It's the beginning of a new year, and in just a few weeks, a new presidency. With Trump set to take office on January 20th, many in the country are scrambling to understand what this means for them. In business immigration, many changes are set to occur and they don't look too good.
1. E-verify will likely be mandatory
E-verify is a government-run program that requires employers to use an I-9 form to verify the identity and employment authorization of a potential employee. In the past, it was decided on a state-by-state basis if every business was required to participate. However it appears that Trump intends for every employer in the U.S. to be obligated to use it.
2. It will be harder than ever to get an H-1B visa
An H-1B visa is a visa that allows businesses to temporarily employ specialty foreign workers with a related bachelor's degree or equivalent. Trump is pushing for investigations into companies that have foreign nationals working for them, as well as raising the amount the employee would get paid, thus making it less appealing for an employer to have an H-1B holder. In addition, Trump wants companies to offer positions to American workers first, thus emphasizing the costly use of advertisements and recruiting agencies. What this means for employers is they must first ensure they offer positions to United States citizens and retain proof of that, face higher taxes if they outsource jobs, and be wary of frequent surprise audits and raids.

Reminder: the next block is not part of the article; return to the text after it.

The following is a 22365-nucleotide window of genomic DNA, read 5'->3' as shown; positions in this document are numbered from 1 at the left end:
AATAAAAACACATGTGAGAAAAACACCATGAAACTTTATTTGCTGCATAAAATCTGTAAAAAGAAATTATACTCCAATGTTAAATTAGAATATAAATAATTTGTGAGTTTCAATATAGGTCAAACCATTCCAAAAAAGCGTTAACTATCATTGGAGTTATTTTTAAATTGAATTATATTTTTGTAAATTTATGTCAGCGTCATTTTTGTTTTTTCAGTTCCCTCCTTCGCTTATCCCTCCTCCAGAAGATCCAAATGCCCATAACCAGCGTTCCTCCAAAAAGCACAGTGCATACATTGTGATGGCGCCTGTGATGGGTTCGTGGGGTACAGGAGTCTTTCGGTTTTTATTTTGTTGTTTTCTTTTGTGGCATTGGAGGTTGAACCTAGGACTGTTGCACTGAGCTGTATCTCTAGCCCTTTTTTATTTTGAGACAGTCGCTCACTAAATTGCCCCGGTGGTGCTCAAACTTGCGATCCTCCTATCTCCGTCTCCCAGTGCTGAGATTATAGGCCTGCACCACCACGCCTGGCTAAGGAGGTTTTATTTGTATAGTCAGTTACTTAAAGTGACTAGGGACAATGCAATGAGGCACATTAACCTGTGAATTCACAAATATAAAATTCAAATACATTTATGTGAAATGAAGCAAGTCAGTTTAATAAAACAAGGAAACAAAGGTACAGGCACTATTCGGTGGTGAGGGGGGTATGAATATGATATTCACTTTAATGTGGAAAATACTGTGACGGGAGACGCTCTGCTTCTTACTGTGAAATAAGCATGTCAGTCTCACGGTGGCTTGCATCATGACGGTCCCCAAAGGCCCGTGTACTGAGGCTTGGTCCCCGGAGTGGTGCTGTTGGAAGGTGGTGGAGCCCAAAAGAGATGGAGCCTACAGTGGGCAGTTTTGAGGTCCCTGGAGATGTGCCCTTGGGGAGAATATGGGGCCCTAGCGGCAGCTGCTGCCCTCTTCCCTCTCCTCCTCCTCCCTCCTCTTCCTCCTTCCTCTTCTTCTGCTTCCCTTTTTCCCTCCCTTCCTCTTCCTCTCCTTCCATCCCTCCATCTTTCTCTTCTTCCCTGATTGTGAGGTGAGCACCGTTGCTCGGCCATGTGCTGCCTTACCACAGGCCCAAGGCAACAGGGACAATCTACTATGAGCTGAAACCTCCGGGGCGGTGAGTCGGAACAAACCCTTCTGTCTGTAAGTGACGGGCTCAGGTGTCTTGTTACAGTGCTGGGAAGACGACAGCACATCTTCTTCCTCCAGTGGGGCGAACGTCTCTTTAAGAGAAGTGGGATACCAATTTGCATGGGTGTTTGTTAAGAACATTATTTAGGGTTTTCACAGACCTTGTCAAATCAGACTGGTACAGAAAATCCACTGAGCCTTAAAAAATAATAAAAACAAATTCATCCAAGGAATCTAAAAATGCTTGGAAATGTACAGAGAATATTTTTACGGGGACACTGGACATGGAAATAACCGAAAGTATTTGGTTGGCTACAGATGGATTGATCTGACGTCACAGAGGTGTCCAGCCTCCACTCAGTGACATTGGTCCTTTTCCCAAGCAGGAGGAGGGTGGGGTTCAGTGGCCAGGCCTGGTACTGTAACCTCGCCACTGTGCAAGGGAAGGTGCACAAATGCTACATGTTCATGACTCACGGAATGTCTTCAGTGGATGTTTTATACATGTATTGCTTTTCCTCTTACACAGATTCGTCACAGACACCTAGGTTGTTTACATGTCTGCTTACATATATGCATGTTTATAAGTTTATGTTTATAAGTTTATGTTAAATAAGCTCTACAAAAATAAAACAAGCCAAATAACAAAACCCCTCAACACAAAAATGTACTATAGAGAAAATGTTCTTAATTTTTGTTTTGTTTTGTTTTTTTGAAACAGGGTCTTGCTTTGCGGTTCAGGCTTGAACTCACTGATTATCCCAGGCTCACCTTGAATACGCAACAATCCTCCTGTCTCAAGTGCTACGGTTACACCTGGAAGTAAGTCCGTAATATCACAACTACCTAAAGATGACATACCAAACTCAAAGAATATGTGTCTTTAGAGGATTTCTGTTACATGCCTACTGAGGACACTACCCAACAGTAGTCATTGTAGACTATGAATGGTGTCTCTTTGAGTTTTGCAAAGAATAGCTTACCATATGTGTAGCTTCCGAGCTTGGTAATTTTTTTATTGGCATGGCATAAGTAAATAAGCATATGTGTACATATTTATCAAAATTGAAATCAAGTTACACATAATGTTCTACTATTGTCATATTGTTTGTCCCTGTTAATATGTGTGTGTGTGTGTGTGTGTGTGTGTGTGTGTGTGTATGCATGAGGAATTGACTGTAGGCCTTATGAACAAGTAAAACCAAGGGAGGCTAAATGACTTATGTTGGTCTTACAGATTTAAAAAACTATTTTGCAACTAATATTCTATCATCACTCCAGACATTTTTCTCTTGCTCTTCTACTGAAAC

3. Vetting immigrants based on where they're from, what their religion is, and how they view America
This is a particularly troublesome aspect of the incoming president, morally and for the health of the country. Citizens from specific countries or those who have travelled to these regions will endure increased security processes. This includes Trump's vision of building a border wall between the U.S. and Mexico, despite researching proving historically that border walls do not work. Beyond its prejudices, this extreme form of screening will delay the travel times of corporation leaders and important officials alike.
4. DREAMers will have a much more difficult time becoming citizens, if they can at all
The DREAM Act (Development, Relief, and Education for Alien Minors) was Obama's attempt to assist those who came to the United States as minors become citizens if they fit a certain criteria, including receiving a high school diploma, serving in the Armed Forces, demonstrating good moral character, and passing a series of background checks. Unfortunately, Trump intends to eliminate DACA (Deferred Action for Childhood Arrivals) and DAPA (Deferred Action for Parents of American and Lawful Permanent Residents). This will possibly affect over four million undocumented immigrants, who have children that were brought into the country at a very young age or may have been born in the States and are lawful permanent citizens.
Irena Mykyta is a New York lawyer. This blog is not legal advice and should not be acted upon without obtaining legal counsel. To request further information, contact Irena for a free 30 minutes consultation at [email protected]